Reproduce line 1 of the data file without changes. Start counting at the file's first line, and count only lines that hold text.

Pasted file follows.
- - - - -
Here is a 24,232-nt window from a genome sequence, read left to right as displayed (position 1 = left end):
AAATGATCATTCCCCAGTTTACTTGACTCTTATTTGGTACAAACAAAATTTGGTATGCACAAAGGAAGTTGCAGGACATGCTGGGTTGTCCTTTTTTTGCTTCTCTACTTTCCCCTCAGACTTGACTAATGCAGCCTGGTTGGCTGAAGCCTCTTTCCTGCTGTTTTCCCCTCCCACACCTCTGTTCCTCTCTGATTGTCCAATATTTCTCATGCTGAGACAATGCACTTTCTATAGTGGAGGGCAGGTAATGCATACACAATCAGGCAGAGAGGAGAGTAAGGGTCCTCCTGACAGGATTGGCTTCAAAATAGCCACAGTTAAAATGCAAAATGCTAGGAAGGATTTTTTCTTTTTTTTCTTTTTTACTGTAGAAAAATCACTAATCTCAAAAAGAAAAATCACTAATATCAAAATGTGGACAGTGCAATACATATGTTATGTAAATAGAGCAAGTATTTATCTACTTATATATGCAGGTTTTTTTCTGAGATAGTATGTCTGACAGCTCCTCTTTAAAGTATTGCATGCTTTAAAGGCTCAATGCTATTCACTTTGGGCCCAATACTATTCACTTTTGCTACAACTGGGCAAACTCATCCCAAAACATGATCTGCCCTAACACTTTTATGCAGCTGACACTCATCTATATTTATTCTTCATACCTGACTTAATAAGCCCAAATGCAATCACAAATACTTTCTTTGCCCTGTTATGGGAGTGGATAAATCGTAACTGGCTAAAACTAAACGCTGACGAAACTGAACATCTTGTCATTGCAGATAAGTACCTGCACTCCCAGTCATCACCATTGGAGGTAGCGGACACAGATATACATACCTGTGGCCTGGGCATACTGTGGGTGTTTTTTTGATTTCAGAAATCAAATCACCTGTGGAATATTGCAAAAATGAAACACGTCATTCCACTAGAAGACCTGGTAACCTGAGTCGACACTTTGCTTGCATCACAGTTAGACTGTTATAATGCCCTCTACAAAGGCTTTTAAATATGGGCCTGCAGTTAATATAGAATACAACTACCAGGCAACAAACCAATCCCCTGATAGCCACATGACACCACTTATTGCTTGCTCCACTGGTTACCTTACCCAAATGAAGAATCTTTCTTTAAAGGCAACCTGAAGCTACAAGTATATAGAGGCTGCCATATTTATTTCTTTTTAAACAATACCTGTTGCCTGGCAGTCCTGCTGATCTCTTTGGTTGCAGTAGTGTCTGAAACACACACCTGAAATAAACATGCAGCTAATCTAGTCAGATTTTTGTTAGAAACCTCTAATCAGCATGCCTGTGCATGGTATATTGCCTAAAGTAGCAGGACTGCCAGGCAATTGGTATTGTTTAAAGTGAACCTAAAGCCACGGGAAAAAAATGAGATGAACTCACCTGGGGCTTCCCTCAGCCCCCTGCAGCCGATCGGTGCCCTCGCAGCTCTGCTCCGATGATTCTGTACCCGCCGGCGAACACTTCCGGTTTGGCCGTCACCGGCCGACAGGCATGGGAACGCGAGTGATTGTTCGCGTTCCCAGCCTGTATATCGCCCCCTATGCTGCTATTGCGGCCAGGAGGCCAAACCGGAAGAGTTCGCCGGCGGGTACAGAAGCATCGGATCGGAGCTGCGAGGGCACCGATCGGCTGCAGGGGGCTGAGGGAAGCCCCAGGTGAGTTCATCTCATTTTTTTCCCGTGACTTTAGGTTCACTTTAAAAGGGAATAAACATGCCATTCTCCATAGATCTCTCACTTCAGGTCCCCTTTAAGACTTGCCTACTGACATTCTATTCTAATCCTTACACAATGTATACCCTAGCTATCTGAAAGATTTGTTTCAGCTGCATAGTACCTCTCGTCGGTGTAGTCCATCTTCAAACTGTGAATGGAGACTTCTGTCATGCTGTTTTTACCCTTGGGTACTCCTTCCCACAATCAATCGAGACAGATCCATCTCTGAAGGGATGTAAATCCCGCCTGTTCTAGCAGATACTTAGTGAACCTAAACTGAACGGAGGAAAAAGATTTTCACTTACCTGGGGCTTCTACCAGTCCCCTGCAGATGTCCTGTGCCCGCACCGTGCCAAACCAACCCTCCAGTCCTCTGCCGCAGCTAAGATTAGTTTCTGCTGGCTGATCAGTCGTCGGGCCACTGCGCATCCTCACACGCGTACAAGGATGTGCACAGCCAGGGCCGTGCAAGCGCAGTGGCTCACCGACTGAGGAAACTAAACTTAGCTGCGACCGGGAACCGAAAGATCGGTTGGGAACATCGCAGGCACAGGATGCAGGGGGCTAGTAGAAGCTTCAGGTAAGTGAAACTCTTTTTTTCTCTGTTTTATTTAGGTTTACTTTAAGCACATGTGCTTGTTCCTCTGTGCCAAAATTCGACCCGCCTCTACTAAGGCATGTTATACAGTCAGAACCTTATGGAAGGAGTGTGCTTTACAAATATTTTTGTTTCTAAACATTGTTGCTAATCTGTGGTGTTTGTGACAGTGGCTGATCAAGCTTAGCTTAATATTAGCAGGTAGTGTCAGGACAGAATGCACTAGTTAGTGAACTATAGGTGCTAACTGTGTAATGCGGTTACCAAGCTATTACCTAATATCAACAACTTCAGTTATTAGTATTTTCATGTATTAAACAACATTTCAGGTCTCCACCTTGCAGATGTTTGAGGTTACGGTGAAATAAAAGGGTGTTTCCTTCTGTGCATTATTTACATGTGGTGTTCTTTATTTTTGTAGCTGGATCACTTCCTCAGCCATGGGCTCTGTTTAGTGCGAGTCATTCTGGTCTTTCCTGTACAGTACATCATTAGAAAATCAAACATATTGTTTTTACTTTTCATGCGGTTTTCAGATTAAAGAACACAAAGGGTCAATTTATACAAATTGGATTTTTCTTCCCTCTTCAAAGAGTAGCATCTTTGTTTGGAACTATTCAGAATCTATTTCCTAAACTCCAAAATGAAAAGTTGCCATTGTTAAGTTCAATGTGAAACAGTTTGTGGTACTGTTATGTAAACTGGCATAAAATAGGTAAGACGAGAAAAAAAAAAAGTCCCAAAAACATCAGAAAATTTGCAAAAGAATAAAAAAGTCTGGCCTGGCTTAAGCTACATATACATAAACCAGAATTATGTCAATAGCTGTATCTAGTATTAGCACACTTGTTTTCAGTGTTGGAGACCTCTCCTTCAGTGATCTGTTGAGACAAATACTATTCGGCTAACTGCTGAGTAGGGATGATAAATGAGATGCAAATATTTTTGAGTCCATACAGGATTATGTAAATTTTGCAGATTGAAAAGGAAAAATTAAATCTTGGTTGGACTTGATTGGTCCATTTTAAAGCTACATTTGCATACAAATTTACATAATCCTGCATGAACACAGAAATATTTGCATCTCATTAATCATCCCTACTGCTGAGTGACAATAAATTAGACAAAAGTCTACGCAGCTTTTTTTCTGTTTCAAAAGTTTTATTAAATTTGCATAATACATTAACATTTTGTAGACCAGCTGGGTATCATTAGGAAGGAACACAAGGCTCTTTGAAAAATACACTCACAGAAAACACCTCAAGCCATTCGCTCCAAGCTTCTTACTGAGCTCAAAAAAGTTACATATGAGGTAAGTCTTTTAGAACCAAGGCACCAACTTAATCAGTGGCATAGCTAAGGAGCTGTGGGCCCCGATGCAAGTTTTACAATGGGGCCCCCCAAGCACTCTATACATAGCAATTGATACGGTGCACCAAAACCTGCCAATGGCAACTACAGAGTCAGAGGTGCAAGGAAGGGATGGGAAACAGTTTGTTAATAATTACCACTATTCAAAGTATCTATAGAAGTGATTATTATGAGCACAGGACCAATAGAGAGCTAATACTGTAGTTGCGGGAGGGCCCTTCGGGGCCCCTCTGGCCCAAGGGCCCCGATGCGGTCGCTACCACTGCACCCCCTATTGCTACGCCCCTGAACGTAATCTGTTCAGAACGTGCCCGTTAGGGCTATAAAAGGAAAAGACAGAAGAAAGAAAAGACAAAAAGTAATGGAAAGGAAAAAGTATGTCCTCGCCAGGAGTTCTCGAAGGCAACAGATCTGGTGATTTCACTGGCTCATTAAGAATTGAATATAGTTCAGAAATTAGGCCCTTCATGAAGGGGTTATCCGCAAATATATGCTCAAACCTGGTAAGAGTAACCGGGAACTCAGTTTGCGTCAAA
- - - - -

Here is a 24,232-nt window from a genome sequence, read left to right as displayed (position 1 = left end):